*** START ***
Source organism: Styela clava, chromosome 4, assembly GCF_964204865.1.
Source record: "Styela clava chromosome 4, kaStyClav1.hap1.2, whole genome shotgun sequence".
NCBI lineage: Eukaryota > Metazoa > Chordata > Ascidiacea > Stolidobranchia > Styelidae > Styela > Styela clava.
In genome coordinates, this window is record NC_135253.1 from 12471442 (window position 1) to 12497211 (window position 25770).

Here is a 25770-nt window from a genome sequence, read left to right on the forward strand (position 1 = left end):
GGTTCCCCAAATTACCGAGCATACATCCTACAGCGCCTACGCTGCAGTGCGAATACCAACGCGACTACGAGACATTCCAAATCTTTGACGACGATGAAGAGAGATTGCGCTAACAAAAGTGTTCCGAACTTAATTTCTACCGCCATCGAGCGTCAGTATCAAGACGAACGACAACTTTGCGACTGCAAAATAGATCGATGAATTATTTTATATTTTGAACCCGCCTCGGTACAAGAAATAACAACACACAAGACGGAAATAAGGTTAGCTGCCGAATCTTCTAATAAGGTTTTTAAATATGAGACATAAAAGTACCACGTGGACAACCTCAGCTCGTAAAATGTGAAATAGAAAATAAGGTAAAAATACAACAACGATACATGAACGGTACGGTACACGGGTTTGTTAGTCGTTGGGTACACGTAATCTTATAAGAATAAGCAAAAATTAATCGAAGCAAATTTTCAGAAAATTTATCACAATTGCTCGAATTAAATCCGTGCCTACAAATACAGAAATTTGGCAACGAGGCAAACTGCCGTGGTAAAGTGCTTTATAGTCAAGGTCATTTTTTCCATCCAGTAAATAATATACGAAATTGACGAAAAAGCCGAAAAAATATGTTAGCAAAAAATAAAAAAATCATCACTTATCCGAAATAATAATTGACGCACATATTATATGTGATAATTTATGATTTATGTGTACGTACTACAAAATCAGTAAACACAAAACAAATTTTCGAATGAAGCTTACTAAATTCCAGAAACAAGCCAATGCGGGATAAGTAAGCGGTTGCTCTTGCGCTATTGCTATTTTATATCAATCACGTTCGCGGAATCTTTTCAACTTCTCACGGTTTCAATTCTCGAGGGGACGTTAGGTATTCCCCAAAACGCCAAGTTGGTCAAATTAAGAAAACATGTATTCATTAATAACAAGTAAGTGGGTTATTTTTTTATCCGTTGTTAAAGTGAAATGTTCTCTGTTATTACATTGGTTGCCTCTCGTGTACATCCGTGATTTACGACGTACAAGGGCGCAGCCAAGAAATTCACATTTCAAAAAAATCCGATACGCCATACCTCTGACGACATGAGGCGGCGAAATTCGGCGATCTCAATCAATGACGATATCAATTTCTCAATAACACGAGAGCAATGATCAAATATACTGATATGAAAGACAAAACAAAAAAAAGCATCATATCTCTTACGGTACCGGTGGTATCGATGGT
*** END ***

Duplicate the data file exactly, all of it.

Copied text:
Source organism: Styela clava, chromosome 4, assembly GCF_964204865.1.
Source record: "Styela clava chromosome 4, kaStyClav1.hap1.2, whole genome shotgun sequence".
NCBI lineage: Eukaryota > Metazoa > Chordata > Ascidiacea > Stolidobranchia > Styelidae > Styela > Styela clava.
In genome coordinates, this window is record NC_135253.1 from 12471442 (window position 1) to 12497211 (window position 25770).

Here is a 25770-nt window from a genome sequence, read left to right on the forward strand (position 1 = left end):
GGTTCCCCAAATTACCGAGCATACATCCTACAGCGCCTACGCTGCAGTGCGAATACCAACGCGACTACGAGACATTCCAAATCTTTGACGACGATGAAGAGAGATTGCGCTAACAAAAGTGTTCCGAACTTAATTTCTACCGCCATCGAGCGTCAGTATCAAGACGAACGACAACTTTGCGACTGCAAAATAGATCGATGAATTATTTTATATTTTGAACCCGCCTCGGTACAAGAAATAACAACACACAAGACGGAAATAAGGTTAGCTGCCGAATCTTCTAATAAGGTTTTTAAATATGAGACATAAAAGTACCACGTGGACAACCTCAGCTCGTAAAATGTGAAATAGAAAATAAGGTAAAAATACAACAACGATACATGAACGGTACGGTACACGGGTTTGTTAGTCGTTGGGTACACGTAATCTTATAAGAATAAGCAAAAATTAATCGAAGCAAATTTTCAGAAAATTTATCACAATTGCTCGAATTAAATCCGTGCCTACAAATACAGAAATTTGGCAACGAGGCAAACTGCCGTGGTAAAGTGCTTTATAGTCAAGGTCATTTTTTCCATCCAGTAAATAATATACGAAATTGACGAAAAAGCCGAAAAAATATGTTAGCAAAAAATAAAAAAATCATCACTTATCCGAAATAATAATTGACGCACATATTATATGTGATAATTTATGATTTATGTGTACGTACTACAAAATCAGTAAACACAAAACAAATTTTCGAATGAAGCTTACTAAATTCCAGAAACAAGCCAATGCGGGATAAGTAAGCGGTTGCTCTTGCGCTATTGCTATTTTATATCAATCACGTTCGCGGAATCTTTTCAACTTCTCACGGTTTCAATTCTCGAGGGGACGTTAGGTATTCCCCAAAACGCCAAGTTGGTCAAATTAAGAAAACATGTATTCATTAATAACAAGTAAGTGGGTTATTTTTTTATCCGTTGTTAAAGTGAAATGTTCTCTGTTATTACATTGGTTGCCTCTCGTGTACATCCGTGATTTACGACGTACAAGGGCGCAGCCAAGAAATTCACATTTCAAAAAAATCCGATACGCCATACCTCTGACGACATGAGGCGGCGAAATTCGGCGATCTCAATCAATGACGATATCAATTTCTCAATAACACGAGAGCAATGATCAAATATACTGATATGAAAGACAAAACAAAAAAAAGCATCATATCTCTTACGGTACCGGTGGTATCGATGGT